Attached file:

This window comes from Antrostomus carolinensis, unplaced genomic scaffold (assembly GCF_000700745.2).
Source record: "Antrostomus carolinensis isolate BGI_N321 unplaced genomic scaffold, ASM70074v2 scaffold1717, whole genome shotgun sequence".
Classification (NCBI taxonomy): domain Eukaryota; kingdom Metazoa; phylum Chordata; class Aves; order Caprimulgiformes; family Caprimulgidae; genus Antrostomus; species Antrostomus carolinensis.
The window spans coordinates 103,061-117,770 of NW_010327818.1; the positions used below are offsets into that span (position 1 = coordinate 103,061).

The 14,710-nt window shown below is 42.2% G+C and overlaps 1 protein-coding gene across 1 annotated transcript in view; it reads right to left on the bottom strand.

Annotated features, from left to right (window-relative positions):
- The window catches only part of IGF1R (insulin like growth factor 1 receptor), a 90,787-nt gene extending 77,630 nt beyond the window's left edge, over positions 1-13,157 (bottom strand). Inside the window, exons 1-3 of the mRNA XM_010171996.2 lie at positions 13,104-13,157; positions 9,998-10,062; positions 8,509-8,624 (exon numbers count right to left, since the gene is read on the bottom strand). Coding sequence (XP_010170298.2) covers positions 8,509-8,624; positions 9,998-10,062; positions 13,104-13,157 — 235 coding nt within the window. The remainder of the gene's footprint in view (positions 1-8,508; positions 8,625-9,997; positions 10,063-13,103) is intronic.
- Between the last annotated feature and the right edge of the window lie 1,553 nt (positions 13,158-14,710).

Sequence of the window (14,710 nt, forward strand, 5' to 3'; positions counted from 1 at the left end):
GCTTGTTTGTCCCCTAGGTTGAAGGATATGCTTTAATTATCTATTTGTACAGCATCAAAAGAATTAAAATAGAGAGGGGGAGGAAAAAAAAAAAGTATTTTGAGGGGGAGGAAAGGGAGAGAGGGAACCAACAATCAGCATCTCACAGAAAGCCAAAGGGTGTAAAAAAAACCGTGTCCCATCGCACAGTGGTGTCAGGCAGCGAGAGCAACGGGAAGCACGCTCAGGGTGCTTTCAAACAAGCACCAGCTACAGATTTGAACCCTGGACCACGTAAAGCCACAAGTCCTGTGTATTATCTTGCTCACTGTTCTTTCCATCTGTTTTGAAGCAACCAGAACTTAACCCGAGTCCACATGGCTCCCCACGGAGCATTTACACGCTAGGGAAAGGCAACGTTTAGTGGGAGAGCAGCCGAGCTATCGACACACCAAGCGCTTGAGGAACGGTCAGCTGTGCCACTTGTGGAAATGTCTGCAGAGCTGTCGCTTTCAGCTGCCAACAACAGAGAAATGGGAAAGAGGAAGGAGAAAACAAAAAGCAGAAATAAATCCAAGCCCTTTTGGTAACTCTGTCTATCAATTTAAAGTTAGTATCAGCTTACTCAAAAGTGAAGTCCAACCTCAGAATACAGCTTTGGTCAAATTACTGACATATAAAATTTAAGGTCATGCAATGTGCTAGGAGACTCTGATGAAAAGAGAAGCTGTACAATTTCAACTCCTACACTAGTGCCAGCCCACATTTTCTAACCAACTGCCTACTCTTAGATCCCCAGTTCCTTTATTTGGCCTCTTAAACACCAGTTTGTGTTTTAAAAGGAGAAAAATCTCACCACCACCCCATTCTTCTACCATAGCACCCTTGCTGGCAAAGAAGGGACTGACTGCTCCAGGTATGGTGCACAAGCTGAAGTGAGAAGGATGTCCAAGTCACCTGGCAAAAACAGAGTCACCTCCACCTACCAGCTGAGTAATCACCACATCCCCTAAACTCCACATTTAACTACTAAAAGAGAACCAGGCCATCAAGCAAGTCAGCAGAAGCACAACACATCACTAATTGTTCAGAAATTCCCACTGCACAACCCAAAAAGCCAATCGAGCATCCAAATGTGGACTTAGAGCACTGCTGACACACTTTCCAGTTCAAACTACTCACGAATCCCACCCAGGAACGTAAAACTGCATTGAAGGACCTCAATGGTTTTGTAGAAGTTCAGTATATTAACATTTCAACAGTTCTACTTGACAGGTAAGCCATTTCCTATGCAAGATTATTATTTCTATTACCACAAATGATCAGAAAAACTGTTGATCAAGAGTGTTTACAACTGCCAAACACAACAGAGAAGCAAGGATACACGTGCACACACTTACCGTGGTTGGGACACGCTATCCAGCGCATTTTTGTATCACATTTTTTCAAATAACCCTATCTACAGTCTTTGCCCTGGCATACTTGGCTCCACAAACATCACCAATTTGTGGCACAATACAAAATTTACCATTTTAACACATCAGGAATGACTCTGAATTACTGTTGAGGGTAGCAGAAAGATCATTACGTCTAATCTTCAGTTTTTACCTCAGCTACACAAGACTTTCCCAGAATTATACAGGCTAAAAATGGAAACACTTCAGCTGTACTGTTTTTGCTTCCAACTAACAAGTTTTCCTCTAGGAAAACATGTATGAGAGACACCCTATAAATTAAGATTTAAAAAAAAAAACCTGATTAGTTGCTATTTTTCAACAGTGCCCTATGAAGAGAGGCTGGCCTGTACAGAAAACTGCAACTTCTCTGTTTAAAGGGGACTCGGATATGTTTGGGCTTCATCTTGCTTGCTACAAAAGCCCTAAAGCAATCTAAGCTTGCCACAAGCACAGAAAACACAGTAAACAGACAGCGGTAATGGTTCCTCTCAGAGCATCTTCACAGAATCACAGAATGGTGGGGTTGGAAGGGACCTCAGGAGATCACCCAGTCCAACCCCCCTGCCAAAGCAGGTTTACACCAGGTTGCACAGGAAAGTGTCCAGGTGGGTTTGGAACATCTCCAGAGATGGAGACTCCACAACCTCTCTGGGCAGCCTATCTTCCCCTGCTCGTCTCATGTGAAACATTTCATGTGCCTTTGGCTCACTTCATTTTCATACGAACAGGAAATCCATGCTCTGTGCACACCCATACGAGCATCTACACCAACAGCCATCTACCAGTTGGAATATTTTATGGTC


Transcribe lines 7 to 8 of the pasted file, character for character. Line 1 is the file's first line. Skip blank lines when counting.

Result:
- The window catches only part of IGF1R (insulin like growth factor 1 receptor), a 90,787-nt gene extending 77,630 nt beyond the window's left edge, over positions 1-13,157 (bottom strand). Inside the window, exons 1-3 of the mRNA XM_010171996.2 lie at positions 13,104-13,157; positions 9,998-10,062; positions 8,509-8,624 (exon numbers count right to left, since the gene is read on the bottom strand). Coding sequence (XP_010170298.2) covers positions 8,509-8,624; positions 9,998-10,062; positions 13,104-13,157 — 235 coding nt within the window. The remainder of the gene's footprint in view (positions 1-8,508; positions 8,625-9,997; positions 10,063-13,103) is intronic.
- Between the last annotated feature and the right edge of the window lie 1,553 nt (positions 13,158-14,710).